This is just a question for fun:
As far as I know, frequently it is considered to be customary to denote an additive commutative group as 'abelian group' in lowercase, although the term is named after the mathematician Abel.
And also as far as I know the reason is:
Among mathematical adjectives derived from the proper name of a mathematician, the word "abelian" is rare in that it is often spelled with a lowercase a, rather than an uppercase A, indicating how ubiquitous the concept is in modern mathematics.
…as Wikipedia says.
But it seems quiet funny to me, since there are other many ubiquitous concepts throughout the whole mathematics that are named after many other mathematicians, but they are still spelled in uppercases (like 'Gaussian').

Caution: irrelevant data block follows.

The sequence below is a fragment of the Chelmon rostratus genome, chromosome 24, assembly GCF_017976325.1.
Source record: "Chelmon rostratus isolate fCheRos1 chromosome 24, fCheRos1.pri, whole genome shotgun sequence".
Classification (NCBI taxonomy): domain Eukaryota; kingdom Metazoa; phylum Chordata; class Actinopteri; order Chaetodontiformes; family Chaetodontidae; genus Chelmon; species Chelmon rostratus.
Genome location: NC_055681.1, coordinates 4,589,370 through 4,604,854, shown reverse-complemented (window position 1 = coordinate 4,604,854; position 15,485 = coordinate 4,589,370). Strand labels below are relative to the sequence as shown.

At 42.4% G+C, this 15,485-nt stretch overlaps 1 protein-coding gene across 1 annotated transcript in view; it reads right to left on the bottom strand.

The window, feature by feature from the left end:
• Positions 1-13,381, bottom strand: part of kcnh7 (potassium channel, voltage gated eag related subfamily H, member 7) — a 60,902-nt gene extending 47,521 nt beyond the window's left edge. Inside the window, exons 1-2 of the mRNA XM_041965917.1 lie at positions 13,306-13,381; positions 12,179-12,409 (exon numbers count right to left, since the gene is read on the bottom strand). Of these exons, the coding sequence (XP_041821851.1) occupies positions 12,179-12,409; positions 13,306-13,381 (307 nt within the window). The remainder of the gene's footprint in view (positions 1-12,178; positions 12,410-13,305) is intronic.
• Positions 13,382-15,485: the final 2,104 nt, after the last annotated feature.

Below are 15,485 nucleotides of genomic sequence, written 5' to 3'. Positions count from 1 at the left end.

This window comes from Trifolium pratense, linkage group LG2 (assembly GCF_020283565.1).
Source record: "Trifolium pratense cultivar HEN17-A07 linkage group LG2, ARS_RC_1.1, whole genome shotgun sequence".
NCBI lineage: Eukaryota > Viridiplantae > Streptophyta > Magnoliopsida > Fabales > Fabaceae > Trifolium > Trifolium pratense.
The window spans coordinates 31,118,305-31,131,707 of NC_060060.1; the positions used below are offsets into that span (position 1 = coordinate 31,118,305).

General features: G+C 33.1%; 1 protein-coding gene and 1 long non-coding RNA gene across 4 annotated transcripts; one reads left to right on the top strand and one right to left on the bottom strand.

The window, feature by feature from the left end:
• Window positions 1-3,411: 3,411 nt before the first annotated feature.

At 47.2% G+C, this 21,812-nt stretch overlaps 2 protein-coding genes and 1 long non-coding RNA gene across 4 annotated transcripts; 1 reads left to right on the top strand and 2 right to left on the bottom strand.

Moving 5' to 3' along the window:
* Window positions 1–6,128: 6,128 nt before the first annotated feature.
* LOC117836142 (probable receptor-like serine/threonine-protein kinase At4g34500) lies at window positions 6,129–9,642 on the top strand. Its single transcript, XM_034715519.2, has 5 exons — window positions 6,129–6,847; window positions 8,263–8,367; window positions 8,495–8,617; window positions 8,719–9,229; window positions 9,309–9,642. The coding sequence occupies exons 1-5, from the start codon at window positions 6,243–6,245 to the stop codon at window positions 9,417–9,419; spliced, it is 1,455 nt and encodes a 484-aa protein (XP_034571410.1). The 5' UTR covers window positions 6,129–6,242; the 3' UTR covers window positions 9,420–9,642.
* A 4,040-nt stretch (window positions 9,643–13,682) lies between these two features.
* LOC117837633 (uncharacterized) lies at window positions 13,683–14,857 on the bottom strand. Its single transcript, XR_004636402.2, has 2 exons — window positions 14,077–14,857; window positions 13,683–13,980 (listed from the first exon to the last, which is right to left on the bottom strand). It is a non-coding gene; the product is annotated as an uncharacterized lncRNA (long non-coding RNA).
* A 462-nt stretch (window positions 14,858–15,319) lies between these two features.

So my question is:
How did the term 'abelian' started to be spelled in this way? How was such custom absorbed to the mathematician society?
Are there other terms named after mathematicians that have custom of lowercase spelling in mathematics?
Maybe it more a social science question than a mathematics one, but it might be funny to know the root of the term that I have to use every day. :D